At 40 weeks and 6 days pregnant, I went into labor. After 28 hours, I gave birth to our sweet boy. I awaited the moment everyone promises, when all the pain and pushing evaporates and you hold your baby in your arms for the first time. Continue reading

Take The Damn Nap

Take The Damn Nap

By Kate Kole

My mom says (or if you’d prefer, my mama always said) that as a kid, I’d put to myself to bed when I got tired. Hopped up on Mountain Dew and Dunkaroos, I’d run myself ragged and then climb underneath the covers for an afternoon nap.

Still today, I crave rest when I’m running on empty. But, often times now, I’ll resist the urge. My mind reminds my body of all the things that need doing, and I power my way through the slump. On days when I do opt to lie down, either out of sickness or pure exhaustion, I’m greeted with a familiar, nagging guilt. Do you really have the time for this? Isn’t there something else you could be doing? That you should be doing?   Continue reading

Being Judas

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By Jillian Stacia

On Easter night, I watched Jesus Christ Superstar. I didn’t make it past the first song before I had a startling revelation: holy shit, I’m Judas.

Admittedly, I did not have the strictest religious upbringing – I’m one of those “holiday Christians”. But I know enough about Jesus and the resurrection to know that I really do not want to be Judas. In the whole cast of characters, he’s like, the worst one. You know, the bad guy. The big one. The one who betrays Jesus and is responsible for his death. Yeah, that dude. No one wants to be that dude. Continue reading

My Life Looks Different Than I Thought It Would

My Life Looks Different Than I Thought It Would

By Kate Kole

Sometime during middle school, I picked the house I would live in once I became a grown up. It was a 10-minute walk from my childhood home, quaint and complete with a white picket fence.

I imagined my brother and sister would buy places in the same neighborhood. We’d all get married and have kids. They’d play little league together and we’d barbecue with my parents on Sunday afternoons. Continue reading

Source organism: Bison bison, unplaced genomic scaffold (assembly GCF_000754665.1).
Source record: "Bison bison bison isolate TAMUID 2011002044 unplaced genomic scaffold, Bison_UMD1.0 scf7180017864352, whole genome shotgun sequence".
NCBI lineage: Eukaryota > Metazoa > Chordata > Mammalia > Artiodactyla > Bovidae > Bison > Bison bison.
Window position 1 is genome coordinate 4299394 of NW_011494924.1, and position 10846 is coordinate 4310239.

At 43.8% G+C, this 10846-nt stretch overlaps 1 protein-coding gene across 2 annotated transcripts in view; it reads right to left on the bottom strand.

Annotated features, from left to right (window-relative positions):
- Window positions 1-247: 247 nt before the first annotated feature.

The In-Between Time

Living In This Chapter

By Kate Kole

It’s Tuesday, which traditionally isn’t my favorite day of the week. I don’t think I’m in the minority here, as there aren’t a lot of graphic tanks on the market with “Tues-yay” or “Hello, Tuesday!” or “Tuesday Funday” plastered across the front. And we certainly don’t greet each other with “Happy Tuesday!” the same way we might on a Friday morning.

It isn’t a bad day, more of just an in-betweener. It’s the day I’ll start dreaming about what I’ll have as my evening dessert at 9:47 a.m. and making weekend plans – dangling the ‘what’s up next’ carrot in front of my face as incentive to power through whatever tasks my to-do-list hosts. Continue reading

Not This.

Not This.

By Jillian Stacia

Not This.

It rang clear and true while I sat in the workshops, networked in the exhibit hall, chewed my dinner during the Awards Banquet.

Not This, Not This, Not This.

The concept of “Not This” comes from bestselling author, Elizabeth Gilbert. Gilbert writes, “Most of us, at some point in our lives (unless we have done everything perfectly…which is: nobody) will have to face a terrible moment in which we realize that we have somehow ended up in the wrong place.” She goes on to say, “I call this moment of realization: NOT THIS.”

This was my moment of realization. This was my Not This. Continue reading